For those of us who aren't world travelers, hot jazz out of Iceland might seem unlikely. Or cool jazz for that matter, but saxophonist Joel Palsson's Septett takes a giant step toward putting that North Atlantic island nation on the jazz map.
Reed player Joel Palsson studied at the prestigious (for good reason) Berklee College of Music, graduating summa cum laude. He has appeared on over fifty recordings, with Septett being his second outing as a leader. The music here is rooted in the familiar, but containing a shade of the odd or otherworldly, as if the sound of jazz in the relative isolation in Reykjavik is evolving along parallel lines with its American counterpart, but with some small and very interesting divergencies with you might say, an Iclandic tinge.
Septett has its share of fine solo spots for saxophone and trumpet, but the ensemble work is its strong pointspirited and swirling reed/brass conversations doing their give and take in front of a solid but quirky (in the best possible sense of the word) rhythm section.
One of the signatures of Palsson's complex arrangementsand one element of what I'm trying to get at with words like "odd" and "otherworldly" and "quirky"is a keyboard undercurrent. The Hammond, Wurlitzer, sythesizers, sampler, and jarmdollo (a can that goes boo, like a cow, according to Palsson) are used subtly and judiciously throughout, without calling attention to themselves or taking the music away from and an accoustic/organic feel, giving density and fullness to songs that sometimes bop, and sometimes bring Ellington ( The Far East Suite ) or Gil Evans ( Sketches of Spain ) to mind. Palsson's music apparently knows no geographical boundaries.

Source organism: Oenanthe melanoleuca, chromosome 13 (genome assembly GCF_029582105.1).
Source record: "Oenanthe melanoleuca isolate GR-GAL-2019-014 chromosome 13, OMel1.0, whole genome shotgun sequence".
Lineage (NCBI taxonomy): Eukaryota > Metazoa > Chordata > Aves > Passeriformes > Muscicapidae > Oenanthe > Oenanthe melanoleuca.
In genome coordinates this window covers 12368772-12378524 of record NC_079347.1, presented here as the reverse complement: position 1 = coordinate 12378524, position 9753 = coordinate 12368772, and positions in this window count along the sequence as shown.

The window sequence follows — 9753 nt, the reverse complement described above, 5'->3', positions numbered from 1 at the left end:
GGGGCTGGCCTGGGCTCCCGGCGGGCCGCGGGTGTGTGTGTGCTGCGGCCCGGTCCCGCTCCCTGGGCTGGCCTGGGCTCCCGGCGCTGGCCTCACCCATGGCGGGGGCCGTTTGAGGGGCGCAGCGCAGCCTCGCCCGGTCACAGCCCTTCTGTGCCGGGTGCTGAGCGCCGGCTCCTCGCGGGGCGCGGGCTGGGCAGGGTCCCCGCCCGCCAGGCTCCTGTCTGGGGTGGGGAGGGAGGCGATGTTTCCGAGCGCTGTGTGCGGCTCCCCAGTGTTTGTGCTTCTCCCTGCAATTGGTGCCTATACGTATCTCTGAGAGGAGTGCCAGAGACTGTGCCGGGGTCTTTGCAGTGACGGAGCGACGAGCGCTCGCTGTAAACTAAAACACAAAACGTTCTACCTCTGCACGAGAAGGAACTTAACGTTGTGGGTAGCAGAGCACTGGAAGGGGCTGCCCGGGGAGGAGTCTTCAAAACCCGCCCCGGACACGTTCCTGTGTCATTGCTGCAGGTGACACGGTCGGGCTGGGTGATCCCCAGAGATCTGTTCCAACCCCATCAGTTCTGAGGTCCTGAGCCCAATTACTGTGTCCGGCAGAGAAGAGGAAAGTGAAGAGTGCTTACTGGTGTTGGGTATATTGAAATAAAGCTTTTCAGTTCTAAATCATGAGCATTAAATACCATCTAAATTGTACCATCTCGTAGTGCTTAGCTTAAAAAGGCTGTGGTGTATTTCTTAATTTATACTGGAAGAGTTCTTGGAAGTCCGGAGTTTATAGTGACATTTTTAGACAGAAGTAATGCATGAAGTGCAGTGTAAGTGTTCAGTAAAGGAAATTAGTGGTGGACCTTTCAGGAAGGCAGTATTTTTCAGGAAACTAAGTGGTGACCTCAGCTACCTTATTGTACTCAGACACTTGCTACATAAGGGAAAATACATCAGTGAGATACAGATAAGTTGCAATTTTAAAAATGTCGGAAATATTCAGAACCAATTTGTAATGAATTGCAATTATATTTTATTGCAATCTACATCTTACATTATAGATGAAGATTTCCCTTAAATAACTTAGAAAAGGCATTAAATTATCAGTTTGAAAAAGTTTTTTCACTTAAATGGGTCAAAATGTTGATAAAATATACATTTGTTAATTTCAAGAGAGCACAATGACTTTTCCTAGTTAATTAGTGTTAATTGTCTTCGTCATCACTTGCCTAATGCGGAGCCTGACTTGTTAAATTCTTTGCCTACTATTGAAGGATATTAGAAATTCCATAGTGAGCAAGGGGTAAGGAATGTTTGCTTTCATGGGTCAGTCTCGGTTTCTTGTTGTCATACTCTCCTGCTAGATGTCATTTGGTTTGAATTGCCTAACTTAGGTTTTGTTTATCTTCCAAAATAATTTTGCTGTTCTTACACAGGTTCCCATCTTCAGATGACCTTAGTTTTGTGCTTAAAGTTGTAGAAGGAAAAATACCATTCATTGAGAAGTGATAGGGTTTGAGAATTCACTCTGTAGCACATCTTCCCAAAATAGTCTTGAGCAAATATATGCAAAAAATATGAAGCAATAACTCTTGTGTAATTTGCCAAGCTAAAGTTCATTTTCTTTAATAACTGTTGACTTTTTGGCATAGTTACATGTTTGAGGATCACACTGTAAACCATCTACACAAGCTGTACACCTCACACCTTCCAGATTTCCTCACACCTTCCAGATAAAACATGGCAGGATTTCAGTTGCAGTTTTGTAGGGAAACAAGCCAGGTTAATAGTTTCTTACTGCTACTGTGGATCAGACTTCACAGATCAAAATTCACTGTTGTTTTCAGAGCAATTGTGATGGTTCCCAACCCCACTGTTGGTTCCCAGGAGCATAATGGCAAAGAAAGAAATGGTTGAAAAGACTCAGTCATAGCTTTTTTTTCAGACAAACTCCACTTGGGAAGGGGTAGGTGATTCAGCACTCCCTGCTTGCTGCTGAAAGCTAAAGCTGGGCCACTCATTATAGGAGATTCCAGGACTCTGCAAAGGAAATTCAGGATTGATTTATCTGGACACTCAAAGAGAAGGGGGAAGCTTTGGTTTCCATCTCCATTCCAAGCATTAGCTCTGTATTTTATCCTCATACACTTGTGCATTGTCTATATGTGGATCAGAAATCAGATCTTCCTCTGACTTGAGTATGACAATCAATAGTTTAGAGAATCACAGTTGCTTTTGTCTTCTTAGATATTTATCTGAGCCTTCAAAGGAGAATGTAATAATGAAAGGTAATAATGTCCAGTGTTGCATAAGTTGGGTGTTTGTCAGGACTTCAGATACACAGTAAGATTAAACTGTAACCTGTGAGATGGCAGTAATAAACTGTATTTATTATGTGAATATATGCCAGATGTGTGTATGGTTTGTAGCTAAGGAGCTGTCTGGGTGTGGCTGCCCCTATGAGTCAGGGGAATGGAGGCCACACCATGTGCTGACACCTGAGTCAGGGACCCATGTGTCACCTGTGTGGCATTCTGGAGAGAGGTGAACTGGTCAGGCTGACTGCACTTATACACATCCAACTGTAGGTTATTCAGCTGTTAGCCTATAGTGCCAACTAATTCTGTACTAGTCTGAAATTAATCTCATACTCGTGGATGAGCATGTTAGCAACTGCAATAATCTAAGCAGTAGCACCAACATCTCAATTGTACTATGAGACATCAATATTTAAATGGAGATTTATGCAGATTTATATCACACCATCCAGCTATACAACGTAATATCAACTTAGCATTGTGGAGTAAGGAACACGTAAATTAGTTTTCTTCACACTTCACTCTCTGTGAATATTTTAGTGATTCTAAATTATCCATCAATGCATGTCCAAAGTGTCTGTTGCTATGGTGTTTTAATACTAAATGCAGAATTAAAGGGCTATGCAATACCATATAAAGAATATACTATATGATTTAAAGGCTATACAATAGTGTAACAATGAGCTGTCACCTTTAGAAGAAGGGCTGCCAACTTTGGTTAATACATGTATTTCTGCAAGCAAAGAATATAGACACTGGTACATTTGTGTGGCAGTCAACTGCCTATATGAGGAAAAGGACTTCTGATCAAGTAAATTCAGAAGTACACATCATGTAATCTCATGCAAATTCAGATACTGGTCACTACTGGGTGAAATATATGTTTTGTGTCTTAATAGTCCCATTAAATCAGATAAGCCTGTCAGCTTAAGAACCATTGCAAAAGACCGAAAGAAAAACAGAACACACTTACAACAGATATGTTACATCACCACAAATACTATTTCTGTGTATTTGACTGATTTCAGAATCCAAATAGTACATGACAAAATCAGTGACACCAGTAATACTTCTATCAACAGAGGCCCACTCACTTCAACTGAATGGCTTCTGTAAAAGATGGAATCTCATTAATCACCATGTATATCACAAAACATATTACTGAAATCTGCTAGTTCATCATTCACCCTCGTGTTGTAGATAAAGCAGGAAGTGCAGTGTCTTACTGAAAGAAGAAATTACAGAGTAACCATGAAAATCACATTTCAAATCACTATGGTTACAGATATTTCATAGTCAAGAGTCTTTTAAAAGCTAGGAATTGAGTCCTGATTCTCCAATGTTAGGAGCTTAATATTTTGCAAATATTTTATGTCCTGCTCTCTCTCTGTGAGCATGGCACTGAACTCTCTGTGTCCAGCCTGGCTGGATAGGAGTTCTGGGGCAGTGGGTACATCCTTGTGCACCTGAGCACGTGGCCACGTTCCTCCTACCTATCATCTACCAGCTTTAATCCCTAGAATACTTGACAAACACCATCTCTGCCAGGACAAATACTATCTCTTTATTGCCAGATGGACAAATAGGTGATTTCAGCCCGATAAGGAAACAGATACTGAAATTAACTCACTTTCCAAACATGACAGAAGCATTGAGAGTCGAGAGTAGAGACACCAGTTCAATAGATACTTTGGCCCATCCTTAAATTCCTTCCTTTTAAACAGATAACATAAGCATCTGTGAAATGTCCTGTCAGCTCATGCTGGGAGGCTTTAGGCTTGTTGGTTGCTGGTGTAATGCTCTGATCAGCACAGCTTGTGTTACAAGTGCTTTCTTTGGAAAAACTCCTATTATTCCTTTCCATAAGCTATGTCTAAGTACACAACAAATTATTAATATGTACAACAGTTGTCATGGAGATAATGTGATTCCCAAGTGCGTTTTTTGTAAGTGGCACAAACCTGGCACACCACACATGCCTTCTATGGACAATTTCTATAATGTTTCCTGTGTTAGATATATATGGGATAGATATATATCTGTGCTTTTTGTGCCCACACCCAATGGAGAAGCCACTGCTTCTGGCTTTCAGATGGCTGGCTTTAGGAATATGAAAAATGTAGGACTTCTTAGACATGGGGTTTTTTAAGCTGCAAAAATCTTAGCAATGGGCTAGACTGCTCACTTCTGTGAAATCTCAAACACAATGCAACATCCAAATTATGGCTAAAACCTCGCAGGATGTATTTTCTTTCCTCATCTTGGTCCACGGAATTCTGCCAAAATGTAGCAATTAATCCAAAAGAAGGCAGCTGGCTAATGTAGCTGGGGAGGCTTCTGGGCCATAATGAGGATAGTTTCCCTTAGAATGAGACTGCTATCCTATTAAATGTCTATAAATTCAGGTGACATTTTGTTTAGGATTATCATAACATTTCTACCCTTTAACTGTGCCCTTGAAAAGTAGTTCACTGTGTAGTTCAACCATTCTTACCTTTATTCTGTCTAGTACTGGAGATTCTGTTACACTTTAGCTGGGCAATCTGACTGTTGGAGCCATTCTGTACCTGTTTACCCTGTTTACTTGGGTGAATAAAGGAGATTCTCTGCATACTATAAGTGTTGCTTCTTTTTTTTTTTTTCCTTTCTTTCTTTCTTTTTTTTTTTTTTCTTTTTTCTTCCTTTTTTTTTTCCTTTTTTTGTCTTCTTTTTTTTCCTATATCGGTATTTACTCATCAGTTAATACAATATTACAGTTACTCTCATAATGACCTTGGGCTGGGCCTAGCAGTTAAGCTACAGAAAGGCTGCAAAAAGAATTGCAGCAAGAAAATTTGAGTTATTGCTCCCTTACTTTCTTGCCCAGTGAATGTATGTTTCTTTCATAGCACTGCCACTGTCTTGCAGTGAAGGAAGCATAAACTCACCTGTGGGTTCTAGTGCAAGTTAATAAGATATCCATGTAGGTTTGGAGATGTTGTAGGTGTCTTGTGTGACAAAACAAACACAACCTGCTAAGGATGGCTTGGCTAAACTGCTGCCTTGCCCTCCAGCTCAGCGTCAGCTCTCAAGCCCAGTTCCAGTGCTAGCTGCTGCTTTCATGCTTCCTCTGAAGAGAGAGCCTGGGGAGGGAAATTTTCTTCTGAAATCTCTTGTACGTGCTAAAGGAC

A marvelous ensemble recording by Iceland's sax man, an effort that should should earn him an audience far beyond his North Atlantic homeland.
Personnel: Joel Palsson, tenor sax and bass clarinet; Greg Hopkins, trumpet and flugelhorn; Siguroor Flosason,
bari and alto sax and bass clarinet; Einar Scheving, drums and a can that goes boo like a cow; Helgi
Svavar, percussion, sampler, scat singing; Eybor Gunnarsson, keyboards; ValdimirKolbeinnn
I love jazz because next to my kids, it's the love of my life.
I was first exposed to jazz by Joe Rico from a tiny station in Niagara Falls in 1954 when I was 13.
The best show I ever attended was Maynard Ferguson who blew the roof off Massey Hall in the late 50s.
My advice to new listeners is to listen to everything you can and then listen again.